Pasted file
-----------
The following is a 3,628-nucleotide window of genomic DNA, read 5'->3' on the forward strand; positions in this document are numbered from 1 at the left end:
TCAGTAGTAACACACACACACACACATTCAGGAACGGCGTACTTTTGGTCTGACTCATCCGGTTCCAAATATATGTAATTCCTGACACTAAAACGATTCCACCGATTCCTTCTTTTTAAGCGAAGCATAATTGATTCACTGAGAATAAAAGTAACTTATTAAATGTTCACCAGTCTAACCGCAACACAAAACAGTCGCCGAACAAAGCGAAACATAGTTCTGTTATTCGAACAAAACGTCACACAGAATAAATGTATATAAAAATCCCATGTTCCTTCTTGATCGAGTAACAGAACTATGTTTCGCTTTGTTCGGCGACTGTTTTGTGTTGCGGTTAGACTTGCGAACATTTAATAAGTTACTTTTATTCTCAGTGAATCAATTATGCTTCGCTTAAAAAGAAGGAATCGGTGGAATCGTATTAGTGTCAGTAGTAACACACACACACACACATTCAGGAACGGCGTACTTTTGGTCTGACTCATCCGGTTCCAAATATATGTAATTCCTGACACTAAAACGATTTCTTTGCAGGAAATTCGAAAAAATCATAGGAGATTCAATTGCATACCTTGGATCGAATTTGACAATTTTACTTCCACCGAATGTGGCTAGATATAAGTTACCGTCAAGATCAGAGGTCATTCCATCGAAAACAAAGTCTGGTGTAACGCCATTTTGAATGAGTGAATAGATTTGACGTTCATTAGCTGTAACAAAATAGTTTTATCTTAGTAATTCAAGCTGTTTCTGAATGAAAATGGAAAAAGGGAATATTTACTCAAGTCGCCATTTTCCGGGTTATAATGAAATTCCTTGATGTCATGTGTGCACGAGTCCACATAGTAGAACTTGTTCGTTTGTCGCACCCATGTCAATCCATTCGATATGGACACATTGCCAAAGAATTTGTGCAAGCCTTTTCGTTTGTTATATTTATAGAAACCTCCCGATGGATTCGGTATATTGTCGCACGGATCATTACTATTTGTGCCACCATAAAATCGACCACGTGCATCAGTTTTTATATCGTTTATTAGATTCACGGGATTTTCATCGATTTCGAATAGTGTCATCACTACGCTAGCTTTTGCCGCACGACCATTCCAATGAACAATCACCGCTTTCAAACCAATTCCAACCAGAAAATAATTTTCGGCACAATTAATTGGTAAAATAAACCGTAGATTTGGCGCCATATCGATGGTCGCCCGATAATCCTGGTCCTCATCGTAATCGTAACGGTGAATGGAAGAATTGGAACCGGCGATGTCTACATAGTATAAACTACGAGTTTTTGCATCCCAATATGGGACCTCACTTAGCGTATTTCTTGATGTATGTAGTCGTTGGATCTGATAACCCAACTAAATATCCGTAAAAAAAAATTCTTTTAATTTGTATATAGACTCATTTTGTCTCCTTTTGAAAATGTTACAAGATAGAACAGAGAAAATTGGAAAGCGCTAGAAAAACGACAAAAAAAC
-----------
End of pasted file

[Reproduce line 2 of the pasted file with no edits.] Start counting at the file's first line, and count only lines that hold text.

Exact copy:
TCAGTAGTAACACACACACACACACATTCAGGAACGGCGTACTTTTGGTCTGACTCATCCGGTTCCAAATATATGTAATTCCTGACACTAAAACGATTCCACCGATTCCTTCTTTTTAAGCGAAGCATAATTGATTCACTGAGAATAAAAGTAACTTATTAAATGTTCACCAGTCTAACCGCAACACAAAACAGTCGCCGAACAAAGCGAAACATAGTTCTGTTATTCGAACAAAACGTCACACAGAATAAATGTATATAAAAATCCCATGTTCCTTCTTGATCGAGTAACAGAACTATGTTTCGCTTTGTTCGGCGACTGTTTTGTGTTGCGGTTAGACTTGCGAACATTTAATAAGTTACTTTTATTCTCAGTGAATCAATTATGCTTCGCTTAAAAAGAAGGAATCGGTGGAATCGTATTAGTGTCAGTAGTAACACACACACACACACATTCAGGAACGGCGTACTTTTGGTCTGACTCATCCGGTTCCAAATATATGTAATTCCTGACACTAAAACGATTTCTTTGCAGGAAATTCGAAAAAATCATAGGAGATTCAATTGCATACCTTGGATCGAATTTGACAATTTTACTTCCACCGAATGTGGCTAGATATAAGTTACCGTCAAGATCAGAGGTCATTCCATCGAAAACAAAGTCTGGTGTAACGCCATTTTGAATGAGTGAATAGATTTGACGTTCATTAGCTGTAACAAAATAGTTTTATCTTAGTAATTCAAGCTGTTTCTGAATGAAAATGGAAAAAGGGAATATTTACTCAAGTCGCCATTTTCCGGGTTATAATGAAATTCCTTGATGTCATGTGTGCACGAGTCCACATAGTAGAACTTGTTCGTTTGTCGCACCCATGTCAATCCATTCGATATGGACACATTGCCAAAGAATTTGTGCAAGCCTTTTCGTTTGTTATATTTATAGAAACCTCCCGATGGATTCGGTATATTGTCGCACGGATCATTACTATTTGTGCCACCATAAAATCGACCACGTGCATCAGTTTTTATATCGTTTATTAGATTCACGGGATTTTCATCGATTTCGAATAGTGTCATCACTACGCTAGCTTTTGCCGCACGACCATTCCAATGAACAATCACCGCTTTCAAACCAATTCCAACCAGAAAATAATTTTCGGCACAATTAATTGGTAAAATAAACCGTAGATTTGGCGCCATATCGATGGTCGCCCGATAATCCTGGTCCTCATCGTAATCGTAACGGTGAATGGAAGAATTGGAACCGGCGATGTCTACATAGTATAAACTACGAGTTTTTGCATCCCAATATGGGACCTCACTTAGCGTATTTCTTGATGTATGTAGTCGTTGGATCTGATAACCCAACTAAATATCCGTAAAAAAAAATTCTTTTAATTTGTATATAGACTCATTTTGTCTCCTTTTGAAAATGTTACAAGATAGAACAGAGAAAATTGGAAAGCGCTAGAAAAACGACAAAAAAAC